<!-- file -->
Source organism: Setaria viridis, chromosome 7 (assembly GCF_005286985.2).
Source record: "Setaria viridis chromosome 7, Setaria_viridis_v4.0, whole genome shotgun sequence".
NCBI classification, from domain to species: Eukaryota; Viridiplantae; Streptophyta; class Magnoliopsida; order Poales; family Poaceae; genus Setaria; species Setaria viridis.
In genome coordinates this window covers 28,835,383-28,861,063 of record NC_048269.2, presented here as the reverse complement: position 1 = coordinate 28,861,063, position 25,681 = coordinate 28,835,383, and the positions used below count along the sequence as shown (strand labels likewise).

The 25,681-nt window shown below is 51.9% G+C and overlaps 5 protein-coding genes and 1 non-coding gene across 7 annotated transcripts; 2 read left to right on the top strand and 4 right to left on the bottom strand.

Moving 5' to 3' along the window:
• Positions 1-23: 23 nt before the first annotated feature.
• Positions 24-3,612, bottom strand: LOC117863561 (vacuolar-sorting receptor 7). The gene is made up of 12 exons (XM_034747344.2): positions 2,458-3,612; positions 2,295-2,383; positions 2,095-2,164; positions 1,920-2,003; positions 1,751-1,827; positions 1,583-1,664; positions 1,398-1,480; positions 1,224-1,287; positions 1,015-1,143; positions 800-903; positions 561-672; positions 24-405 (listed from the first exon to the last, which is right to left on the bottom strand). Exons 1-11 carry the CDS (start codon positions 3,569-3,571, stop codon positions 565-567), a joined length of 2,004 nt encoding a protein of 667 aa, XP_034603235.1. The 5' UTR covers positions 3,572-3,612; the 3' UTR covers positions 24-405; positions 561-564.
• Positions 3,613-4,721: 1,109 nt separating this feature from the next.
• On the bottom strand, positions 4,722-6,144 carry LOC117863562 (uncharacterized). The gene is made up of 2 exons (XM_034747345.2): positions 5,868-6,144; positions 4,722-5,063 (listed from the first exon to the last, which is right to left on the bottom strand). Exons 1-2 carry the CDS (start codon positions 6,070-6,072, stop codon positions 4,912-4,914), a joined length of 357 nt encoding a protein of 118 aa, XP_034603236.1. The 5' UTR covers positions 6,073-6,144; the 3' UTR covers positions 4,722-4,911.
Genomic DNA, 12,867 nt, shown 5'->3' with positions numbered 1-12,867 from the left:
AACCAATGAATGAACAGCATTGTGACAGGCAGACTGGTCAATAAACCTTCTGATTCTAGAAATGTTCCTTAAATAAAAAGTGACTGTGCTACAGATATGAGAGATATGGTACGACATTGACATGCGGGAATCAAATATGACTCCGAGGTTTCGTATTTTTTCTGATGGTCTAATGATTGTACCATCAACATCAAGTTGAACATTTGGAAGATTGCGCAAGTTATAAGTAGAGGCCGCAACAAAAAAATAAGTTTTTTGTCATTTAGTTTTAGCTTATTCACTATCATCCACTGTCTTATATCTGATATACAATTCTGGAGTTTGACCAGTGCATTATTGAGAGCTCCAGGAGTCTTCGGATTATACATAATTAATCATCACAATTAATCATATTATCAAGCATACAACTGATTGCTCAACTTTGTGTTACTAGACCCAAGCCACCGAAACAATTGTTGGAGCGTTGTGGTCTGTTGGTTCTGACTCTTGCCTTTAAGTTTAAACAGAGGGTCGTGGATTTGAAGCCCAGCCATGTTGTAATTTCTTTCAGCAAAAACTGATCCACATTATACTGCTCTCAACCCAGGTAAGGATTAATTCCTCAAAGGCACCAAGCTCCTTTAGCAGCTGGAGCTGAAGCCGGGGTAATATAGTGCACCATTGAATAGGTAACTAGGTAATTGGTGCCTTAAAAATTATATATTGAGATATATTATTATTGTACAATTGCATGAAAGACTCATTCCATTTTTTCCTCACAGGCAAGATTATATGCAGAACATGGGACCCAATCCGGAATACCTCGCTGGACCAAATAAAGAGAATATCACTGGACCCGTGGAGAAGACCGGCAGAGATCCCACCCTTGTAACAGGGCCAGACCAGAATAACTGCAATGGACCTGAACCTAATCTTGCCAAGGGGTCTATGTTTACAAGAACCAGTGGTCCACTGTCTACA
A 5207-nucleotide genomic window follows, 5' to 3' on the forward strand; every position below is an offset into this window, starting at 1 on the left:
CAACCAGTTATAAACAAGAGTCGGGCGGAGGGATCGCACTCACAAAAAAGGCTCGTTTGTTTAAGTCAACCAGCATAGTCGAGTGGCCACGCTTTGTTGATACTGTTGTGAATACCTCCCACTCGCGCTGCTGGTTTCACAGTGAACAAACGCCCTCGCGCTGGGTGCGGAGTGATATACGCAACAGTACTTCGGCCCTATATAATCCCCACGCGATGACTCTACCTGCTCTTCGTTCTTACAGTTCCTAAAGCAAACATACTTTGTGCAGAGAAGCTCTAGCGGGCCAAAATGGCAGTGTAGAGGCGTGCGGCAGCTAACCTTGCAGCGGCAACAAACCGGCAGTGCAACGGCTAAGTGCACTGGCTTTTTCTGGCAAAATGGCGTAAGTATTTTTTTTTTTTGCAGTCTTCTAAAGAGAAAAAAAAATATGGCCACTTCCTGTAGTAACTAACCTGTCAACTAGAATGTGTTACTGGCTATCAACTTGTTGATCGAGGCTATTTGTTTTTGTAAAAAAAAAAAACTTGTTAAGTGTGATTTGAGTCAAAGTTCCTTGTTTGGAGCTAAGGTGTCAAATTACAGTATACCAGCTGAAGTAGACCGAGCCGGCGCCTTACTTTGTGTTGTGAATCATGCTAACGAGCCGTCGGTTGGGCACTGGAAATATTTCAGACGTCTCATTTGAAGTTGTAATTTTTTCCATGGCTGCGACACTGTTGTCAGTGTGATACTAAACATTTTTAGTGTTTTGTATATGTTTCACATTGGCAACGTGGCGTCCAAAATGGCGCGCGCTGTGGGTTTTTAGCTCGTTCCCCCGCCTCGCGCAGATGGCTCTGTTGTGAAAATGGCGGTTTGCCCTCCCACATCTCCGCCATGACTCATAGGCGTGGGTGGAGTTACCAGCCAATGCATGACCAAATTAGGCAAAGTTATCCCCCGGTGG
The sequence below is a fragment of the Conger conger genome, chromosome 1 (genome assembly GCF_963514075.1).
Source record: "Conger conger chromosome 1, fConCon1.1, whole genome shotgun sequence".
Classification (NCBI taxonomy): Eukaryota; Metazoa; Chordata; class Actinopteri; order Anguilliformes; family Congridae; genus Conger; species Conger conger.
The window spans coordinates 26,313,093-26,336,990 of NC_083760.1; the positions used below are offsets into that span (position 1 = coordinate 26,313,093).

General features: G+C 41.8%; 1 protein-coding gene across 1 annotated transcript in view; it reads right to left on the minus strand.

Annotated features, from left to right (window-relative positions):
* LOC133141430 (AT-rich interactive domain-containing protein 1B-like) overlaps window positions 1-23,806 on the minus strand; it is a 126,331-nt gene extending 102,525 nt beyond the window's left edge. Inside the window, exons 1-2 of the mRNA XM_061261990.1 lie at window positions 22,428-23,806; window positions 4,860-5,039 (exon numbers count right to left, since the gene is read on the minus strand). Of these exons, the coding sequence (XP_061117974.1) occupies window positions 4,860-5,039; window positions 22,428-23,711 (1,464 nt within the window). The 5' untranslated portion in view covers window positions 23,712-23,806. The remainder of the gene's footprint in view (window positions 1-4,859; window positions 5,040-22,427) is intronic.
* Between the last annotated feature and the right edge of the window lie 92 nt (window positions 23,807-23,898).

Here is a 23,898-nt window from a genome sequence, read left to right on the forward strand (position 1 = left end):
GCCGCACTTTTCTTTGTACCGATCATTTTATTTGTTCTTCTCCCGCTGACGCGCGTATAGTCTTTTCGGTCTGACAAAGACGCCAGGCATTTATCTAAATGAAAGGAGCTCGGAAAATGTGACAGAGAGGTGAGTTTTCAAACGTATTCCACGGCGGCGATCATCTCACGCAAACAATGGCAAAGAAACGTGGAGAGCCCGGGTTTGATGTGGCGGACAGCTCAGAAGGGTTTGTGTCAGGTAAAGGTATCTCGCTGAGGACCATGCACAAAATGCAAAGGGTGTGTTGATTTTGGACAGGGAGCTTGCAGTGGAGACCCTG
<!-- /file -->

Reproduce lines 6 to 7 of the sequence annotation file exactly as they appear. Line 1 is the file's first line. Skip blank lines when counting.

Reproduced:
Moving 5' to 3' along the window:
• Positions 1-23: 23 nt before the first annotated feature.